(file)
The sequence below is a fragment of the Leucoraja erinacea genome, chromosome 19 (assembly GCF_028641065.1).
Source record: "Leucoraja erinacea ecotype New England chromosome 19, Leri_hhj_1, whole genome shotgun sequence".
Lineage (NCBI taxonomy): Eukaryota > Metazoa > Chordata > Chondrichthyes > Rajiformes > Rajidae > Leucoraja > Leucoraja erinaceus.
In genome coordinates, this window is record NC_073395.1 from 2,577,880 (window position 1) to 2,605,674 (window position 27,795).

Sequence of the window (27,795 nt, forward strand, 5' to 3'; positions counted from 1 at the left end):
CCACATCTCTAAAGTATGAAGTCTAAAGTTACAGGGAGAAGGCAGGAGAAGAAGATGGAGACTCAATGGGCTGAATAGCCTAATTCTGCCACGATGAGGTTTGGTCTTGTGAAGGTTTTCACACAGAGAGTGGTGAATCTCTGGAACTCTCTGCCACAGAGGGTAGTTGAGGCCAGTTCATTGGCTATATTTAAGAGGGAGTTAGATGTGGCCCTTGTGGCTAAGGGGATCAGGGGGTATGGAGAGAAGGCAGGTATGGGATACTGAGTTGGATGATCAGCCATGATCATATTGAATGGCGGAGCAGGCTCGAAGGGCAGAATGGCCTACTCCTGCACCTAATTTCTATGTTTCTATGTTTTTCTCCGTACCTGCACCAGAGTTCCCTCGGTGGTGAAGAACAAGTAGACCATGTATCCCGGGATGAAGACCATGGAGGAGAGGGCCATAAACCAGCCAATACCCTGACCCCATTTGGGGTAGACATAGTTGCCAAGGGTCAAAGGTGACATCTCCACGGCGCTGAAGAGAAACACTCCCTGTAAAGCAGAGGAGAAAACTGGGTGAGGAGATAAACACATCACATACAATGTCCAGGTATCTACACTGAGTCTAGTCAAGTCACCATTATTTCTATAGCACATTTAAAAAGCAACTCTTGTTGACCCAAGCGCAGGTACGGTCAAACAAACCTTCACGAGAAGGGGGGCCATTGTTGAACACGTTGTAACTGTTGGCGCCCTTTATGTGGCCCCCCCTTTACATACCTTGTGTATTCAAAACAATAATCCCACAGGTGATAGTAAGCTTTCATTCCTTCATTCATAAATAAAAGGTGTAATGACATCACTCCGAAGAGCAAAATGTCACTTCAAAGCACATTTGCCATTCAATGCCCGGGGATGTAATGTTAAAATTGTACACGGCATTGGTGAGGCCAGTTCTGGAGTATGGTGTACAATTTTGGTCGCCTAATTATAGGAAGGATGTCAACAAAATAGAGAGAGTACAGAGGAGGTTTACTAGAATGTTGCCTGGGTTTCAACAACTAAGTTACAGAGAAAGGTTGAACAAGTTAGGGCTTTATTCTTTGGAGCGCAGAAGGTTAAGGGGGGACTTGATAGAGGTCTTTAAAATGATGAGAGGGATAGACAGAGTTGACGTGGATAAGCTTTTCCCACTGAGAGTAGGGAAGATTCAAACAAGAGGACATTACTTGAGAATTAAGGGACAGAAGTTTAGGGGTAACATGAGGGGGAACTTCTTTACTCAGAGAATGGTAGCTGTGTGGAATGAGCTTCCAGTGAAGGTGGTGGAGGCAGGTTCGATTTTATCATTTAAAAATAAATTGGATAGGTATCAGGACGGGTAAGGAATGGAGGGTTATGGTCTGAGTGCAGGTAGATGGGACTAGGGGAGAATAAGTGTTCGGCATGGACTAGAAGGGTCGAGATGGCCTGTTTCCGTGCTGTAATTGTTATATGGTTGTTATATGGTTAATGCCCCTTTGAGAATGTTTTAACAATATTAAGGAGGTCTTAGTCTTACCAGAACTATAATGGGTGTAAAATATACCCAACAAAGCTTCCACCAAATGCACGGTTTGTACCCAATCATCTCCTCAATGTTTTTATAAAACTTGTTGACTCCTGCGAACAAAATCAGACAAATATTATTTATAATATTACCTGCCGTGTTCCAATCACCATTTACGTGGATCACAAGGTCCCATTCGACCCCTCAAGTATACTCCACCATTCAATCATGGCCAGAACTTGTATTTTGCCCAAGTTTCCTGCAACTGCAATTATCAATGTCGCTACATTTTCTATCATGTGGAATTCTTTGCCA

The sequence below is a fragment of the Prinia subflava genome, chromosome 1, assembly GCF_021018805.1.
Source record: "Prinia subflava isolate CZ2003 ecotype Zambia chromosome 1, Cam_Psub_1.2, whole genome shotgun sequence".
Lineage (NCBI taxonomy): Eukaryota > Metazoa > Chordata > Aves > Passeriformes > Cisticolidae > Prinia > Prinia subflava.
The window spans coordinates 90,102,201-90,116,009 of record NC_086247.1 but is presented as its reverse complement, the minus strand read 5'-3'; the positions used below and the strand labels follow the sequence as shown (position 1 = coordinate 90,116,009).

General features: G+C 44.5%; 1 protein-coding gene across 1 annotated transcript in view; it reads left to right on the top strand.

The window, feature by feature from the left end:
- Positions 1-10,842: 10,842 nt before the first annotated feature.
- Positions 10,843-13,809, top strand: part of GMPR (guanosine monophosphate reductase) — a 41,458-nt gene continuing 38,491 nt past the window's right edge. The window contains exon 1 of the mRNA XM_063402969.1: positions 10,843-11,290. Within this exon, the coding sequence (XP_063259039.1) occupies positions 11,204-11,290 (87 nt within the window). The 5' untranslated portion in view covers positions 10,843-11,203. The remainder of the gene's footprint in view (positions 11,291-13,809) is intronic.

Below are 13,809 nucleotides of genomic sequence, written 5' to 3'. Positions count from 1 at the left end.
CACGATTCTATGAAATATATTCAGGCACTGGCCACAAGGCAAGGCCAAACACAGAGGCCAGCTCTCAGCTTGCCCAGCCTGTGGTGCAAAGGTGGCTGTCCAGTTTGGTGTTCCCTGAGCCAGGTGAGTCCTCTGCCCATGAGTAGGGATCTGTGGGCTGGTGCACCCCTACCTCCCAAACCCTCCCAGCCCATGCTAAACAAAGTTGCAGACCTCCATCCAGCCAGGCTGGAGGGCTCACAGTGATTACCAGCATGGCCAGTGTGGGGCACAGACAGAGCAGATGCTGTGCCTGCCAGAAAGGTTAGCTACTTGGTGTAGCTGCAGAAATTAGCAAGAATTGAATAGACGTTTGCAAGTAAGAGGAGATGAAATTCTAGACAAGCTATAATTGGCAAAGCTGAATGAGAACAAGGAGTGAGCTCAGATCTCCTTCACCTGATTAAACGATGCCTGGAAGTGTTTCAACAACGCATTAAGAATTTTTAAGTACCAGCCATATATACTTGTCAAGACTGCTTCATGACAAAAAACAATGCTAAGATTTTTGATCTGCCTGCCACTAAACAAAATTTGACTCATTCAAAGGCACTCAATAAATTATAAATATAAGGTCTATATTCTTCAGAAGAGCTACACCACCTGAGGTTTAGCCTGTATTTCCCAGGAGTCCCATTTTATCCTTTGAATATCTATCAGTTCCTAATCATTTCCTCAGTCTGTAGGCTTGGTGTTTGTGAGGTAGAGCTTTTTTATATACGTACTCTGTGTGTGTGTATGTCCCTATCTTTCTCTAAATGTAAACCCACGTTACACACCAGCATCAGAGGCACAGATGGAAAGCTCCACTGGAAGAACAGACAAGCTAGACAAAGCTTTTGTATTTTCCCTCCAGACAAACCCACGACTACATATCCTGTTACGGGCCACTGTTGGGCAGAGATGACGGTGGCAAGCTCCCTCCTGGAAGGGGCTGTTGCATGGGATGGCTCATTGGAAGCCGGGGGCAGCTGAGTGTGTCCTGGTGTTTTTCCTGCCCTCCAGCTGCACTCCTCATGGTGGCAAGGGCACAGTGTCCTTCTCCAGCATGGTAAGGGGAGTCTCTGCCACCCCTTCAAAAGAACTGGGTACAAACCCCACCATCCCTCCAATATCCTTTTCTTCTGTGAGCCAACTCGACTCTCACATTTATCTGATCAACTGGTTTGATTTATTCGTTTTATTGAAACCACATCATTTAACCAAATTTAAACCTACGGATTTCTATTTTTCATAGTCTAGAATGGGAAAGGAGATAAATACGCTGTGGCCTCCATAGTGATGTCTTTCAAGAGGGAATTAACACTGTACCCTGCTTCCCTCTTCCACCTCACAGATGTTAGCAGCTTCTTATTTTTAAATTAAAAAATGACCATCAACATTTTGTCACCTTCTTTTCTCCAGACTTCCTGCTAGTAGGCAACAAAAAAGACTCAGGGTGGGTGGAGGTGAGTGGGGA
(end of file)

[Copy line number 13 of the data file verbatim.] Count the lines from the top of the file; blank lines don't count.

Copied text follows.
- Positions 1-10,842: 10,842 nt before the first annotated feature.